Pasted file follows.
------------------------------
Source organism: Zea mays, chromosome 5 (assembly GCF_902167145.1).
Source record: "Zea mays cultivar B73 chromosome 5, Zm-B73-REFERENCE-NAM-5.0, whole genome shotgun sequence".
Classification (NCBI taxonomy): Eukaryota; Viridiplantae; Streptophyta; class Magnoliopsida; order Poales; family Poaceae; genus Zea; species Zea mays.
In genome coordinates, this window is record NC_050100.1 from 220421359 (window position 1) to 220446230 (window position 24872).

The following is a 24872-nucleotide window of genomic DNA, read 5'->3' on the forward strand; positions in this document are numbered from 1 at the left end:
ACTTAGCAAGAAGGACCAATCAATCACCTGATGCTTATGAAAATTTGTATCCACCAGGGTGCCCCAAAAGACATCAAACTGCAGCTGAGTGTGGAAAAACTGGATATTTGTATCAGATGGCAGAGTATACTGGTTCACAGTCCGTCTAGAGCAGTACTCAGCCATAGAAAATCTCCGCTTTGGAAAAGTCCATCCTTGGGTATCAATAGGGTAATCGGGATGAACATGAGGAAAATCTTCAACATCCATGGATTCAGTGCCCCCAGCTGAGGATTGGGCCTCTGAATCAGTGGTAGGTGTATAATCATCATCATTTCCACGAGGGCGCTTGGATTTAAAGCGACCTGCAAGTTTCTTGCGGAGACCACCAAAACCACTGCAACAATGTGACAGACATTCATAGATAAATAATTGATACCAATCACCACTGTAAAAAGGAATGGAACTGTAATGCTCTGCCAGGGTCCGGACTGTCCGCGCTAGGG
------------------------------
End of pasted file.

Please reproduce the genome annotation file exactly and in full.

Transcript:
Source organism: Zea mays, chromosome 5 (assembly GCF_902167145.1).
Source record: "Zea mays cultivar B73 chromosome 5, Zm-B73-REFERENCE-NAM-5.0, whole genome shotgun sequence".
Classification (NCBI taxonomy): Eukaryota; Viridiplantae; Streptophyta; class Magnoliopsida; order Poales; family Poaceae; genus Zea; species Zea mays.
In genome coordinates, this window is record NC_050100.1 from 220421359 (window position 1) to 220446230 (window position 24872).

The following is a 24872-nucleotide window of genomic DNA, read 5'->3' on the forward strand; positions in this document are numbered from 1 at the left end:
ACTTAGCAAGAAGGACCAATCAATCACCTGATGCTTATGAAAATTTGTATCCACCAGGGTGCCCCAAAAGACATCAAACTGCAGCTGAGTGTGGAAAAACTGGATATTTGTATCAGATGGCAGAGTATACTGGTTCACAGTCCGTCTAGAGCAGTACTCAGCCATAGAAAATCTCCGCTTTGGAAAAGTCCATCCTTGGGTATCAATAGGGTAATCGGGATGAACATGAGGAAAATCTTCAACATCCATGGATTCAGTGCCCCCAGCTGAGGATTGGGCCTCTGAATCAGTGGTAGGTGTATAATCATCATCATTTCCACGAGGGCGCTTGGATTTAAAGCGACCTGCAAGTTTCTTGCGGAGACCACCAAAACCACTGCAACAATGTGACAGACATTCATAGATAAATAATTGATACCAATCACCACTGTAAAAAGGAATGGAACTGTAATGCTCTGCCAGGGTCCGGACTGTCCGCGCTAGGG